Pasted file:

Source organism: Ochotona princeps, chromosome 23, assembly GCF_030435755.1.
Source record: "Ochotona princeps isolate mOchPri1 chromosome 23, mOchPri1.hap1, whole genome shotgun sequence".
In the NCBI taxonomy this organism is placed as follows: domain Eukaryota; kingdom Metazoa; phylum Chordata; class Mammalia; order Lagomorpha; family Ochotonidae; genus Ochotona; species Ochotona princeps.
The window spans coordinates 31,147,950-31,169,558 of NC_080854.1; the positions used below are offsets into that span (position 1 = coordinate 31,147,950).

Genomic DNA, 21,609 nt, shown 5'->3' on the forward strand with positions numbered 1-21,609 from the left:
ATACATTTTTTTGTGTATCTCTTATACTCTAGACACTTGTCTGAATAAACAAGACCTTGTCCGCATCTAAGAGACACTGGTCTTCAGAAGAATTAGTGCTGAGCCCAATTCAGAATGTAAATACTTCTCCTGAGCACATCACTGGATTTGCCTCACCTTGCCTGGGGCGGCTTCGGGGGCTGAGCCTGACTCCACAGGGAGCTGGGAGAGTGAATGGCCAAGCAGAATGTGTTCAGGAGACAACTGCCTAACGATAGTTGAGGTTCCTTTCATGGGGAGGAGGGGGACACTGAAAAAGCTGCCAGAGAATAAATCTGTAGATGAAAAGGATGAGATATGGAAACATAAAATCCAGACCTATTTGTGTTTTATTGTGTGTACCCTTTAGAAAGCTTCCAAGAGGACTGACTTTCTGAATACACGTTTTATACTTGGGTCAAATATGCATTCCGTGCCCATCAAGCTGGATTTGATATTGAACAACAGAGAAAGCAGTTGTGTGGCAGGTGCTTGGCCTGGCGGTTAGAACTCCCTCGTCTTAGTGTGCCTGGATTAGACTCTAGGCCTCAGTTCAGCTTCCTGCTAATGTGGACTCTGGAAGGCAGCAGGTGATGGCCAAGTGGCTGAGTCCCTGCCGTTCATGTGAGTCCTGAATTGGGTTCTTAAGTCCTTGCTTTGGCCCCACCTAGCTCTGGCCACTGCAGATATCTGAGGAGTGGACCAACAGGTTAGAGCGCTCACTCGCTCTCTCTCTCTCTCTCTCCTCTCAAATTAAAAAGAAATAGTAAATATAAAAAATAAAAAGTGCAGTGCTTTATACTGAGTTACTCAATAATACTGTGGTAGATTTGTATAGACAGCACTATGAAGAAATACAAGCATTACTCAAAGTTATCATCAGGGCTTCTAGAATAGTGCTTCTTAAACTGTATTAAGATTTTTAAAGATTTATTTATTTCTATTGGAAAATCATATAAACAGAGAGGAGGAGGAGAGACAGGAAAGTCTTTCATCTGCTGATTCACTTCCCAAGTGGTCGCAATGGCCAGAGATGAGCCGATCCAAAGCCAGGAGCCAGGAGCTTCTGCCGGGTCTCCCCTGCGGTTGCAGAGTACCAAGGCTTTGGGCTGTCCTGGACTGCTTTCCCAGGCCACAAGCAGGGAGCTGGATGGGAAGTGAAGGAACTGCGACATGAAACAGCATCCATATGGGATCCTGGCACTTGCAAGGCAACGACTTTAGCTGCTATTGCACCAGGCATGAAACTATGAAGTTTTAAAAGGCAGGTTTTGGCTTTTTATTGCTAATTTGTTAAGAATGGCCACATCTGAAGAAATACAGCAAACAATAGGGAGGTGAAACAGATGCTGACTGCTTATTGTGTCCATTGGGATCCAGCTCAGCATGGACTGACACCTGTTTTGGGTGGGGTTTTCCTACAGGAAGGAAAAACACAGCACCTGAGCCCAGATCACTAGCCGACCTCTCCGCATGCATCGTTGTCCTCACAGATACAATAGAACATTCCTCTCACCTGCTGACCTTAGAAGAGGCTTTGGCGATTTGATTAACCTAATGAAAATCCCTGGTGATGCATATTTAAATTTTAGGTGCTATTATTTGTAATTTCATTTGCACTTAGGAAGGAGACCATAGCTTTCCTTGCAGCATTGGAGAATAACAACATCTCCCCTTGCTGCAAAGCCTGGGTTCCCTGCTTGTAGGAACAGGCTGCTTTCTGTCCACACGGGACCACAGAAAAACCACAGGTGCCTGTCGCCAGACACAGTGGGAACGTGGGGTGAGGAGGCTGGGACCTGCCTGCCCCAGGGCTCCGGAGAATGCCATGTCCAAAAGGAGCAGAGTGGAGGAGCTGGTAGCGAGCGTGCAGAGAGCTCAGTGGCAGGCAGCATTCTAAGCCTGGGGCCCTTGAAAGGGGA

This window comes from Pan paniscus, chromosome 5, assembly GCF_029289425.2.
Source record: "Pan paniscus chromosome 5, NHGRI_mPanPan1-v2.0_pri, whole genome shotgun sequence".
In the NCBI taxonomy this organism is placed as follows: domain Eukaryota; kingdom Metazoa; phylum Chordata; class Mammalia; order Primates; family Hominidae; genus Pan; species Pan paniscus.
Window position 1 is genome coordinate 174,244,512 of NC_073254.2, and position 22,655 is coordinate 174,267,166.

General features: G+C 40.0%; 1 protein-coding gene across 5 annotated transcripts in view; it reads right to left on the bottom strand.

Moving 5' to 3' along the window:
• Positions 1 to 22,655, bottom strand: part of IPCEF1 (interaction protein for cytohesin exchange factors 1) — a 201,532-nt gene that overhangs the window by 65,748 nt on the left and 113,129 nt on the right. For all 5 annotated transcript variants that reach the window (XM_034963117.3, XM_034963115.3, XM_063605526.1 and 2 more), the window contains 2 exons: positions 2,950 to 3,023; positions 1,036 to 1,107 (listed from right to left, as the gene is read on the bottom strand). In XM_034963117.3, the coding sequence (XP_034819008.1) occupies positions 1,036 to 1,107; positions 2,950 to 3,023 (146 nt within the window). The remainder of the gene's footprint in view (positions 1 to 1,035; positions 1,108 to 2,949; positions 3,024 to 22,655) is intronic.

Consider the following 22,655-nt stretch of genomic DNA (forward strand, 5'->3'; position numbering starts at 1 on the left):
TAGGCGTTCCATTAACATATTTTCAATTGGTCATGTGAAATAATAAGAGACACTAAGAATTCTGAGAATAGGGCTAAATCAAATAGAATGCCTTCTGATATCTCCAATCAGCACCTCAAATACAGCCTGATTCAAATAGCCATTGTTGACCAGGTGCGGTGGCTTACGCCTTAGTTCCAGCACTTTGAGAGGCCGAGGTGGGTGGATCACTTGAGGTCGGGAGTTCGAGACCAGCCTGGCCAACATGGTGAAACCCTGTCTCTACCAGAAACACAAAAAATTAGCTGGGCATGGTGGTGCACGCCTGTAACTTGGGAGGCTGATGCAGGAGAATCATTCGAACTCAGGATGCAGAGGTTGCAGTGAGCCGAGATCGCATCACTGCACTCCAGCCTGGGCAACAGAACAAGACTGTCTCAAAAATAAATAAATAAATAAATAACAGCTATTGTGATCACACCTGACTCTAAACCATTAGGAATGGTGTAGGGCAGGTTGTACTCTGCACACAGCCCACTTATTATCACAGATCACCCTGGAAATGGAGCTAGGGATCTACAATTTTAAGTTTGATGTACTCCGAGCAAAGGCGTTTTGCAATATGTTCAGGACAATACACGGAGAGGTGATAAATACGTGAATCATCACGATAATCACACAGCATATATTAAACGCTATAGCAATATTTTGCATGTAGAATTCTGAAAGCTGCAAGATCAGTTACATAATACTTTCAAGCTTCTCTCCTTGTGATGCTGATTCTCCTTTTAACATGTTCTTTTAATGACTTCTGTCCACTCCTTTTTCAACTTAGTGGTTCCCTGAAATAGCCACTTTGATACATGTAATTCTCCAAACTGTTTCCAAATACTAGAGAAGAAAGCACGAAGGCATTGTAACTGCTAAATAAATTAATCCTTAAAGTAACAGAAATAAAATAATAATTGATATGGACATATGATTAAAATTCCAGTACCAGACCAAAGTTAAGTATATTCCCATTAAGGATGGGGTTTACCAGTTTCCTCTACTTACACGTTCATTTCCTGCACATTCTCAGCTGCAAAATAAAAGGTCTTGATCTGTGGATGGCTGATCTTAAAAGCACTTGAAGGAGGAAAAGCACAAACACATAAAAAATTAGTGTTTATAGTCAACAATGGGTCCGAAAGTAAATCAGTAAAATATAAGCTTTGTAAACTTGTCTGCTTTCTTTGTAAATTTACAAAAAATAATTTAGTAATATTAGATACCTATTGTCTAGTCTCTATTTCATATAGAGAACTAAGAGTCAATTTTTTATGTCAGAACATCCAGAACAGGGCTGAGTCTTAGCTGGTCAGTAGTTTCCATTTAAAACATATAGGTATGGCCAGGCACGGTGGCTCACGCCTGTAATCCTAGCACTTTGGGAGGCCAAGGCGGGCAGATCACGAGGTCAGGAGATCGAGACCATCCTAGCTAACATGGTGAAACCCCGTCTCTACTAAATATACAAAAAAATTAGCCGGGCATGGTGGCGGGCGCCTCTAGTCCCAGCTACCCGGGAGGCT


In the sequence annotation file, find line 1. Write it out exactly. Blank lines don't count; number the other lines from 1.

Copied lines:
Source organism: Ochotona princeps, chromosome 23, assembly GCF_030435755.1.